Airbag warning – if your airbag light comes on, then you need to take your car for inspection as soon as possible. When the light is on, it means that you are driving with defective airbags, and they will not deploy if you are involved in a car accident.Sometimes it also means that the airbags may deploy randomly, which may cause you serious bodily harm if you are driving. An airbag warning light could also mean that there is something wrong with your seat belts, and you need to have that checked out also.

Tire pressure – if your tires have low pressure when driving, then they can pose a serious threat to both you and other drivers on the road. If this light goes on, please ensure to check your tire pressure immediately.

Oil pressure – when the oil pressure light comes on, it means your oil levels are running low, and you need to fill it up.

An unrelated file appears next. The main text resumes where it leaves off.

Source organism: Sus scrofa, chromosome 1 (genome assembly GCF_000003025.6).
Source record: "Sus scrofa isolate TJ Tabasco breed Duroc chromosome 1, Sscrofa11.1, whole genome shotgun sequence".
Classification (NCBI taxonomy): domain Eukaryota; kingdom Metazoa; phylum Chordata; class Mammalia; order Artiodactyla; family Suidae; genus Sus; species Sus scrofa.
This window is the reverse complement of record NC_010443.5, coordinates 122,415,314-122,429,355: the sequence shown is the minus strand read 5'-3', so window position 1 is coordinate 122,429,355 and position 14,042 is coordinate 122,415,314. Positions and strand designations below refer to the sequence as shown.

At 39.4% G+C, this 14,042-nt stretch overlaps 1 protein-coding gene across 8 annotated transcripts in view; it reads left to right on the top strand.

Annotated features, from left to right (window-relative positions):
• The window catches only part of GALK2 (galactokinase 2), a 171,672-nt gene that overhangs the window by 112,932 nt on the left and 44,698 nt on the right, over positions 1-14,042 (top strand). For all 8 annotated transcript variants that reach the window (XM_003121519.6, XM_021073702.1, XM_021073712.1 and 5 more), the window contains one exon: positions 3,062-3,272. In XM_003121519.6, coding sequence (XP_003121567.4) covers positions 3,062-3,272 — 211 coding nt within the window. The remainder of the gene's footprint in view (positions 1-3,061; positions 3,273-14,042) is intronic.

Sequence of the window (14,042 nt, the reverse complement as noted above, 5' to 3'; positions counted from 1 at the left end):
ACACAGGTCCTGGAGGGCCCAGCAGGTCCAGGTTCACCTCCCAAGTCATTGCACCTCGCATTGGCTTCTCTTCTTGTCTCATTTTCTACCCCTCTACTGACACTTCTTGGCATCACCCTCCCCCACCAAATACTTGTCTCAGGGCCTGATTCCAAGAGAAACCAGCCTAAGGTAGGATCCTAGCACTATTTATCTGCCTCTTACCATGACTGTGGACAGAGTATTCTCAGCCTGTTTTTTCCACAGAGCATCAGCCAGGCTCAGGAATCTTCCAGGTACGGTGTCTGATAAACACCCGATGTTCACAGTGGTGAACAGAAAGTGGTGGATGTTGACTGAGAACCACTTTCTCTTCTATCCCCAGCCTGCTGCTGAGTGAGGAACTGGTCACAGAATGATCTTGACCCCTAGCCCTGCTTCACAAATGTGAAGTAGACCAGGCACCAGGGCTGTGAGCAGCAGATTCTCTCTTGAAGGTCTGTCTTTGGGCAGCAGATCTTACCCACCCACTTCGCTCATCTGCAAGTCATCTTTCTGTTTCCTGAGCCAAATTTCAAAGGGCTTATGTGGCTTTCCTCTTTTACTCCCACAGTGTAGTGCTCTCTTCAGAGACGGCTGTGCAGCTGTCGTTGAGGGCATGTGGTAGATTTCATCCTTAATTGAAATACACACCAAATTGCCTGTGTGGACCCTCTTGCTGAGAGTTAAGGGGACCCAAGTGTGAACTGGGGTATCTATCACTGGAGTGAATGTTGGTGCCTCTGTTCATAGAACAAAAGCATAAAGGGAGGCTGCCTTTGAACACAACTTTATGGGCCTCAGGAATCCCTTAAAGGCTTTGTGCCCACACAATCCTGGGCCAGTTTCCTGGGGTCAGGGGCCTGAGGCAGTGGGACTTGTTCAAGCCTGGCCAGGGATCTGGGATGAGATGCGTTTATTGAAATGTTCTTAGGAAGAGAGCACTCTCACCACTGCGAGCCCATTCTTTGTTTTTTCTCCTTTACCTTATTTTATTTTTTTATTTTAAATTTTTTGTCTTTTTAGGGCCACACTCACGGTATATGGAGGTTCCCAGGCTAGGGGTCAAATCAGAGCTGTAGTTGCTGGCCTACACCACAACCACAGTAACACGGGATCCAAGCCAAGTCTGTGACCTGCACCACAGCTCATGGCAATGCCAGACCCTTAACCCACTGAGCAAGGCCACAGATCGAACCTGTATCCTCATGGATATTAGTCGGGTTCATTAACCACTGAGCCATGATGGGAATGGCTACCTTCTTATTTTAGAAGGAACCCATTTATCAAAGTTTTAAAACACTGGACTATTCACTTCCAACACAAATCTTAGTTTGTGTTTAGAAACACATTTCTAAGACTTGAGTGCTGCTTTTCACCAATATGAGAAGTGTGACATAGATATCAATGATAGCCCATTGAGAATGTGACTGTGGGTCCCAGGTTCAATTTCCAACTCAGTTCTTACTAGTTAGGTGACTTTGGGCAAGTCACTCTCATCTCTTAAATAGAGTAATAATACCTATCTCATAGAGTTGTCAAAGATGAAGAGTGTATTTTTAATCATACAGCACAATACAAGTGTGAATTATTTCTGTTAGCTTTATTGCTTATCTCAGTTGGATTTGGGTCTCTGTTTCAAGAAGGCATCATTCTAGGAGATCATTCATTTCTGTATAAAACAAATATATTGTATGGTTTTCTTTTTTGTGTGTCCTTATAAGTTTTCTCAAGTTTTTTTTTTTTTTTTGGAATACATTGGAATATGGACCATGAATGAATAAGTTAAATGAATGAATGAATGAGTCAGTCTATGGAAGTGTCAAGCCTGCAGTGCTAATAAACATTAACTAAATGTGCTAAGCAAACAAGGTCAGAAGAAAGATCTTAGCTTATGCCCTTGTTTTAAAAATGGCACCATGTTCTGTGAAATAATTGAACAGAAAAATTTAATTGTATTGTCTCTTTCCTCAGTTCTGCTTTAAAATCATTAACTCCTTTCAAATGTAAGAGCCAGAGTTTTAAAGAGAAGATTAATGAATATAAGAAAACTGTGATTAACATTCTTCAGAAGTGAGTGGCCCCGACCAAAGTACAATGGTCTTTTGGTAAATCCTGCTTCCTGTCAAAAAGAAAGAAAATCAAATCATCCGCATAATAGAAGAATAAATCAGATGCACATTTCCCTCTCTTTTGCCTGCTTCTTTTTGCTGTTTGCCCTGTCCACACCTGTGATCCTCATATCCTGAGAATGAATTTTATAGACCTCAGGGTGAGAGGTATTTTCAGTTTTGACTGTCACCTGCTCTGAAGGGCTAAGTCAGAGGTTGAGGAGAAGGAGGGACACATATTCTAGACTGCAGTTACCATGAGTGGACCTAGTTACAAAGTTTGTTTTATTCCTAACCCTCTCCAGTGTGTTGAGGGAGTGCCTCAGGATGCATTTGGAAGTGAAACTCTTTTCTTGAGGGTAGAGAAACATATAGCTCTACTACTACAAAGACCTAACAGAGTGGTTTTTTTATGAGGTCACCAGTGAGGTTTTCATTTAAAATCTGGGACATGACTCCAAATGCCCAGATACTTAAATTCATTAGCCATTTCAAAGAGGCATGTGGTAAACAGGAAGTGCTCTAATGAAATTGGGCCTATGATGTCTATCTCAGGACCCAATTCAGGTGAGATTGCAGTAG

2.      Riding the brakes

Riding the brakes means leaving your foot on the brakes for a long time while driving. Doing that can lead toextra wear and tear and overhearing, which will drastically reduce your stopping power. This a major hazard because while driving, you need your brakes to respondas swiftly and accurately as possible.

Instead of placing your foot on the brakes when the car is going downhill, lift it off the accelerator. The vehicle will slow down, and it also leaves enough space between your car and the one infront of you. If you own a manual car, you can try using a lower gear.

3.      Shifting from drive to reverse without stopping

Even if you are running late, if you want to shift your car to reverse, always ensure the car stops beforeshifting between drive and reverse. This is especially important if you aremoving for a couple of miles. The abrupt gear change can damage your transmission and ultimately shorten the lifespan of your vehicle.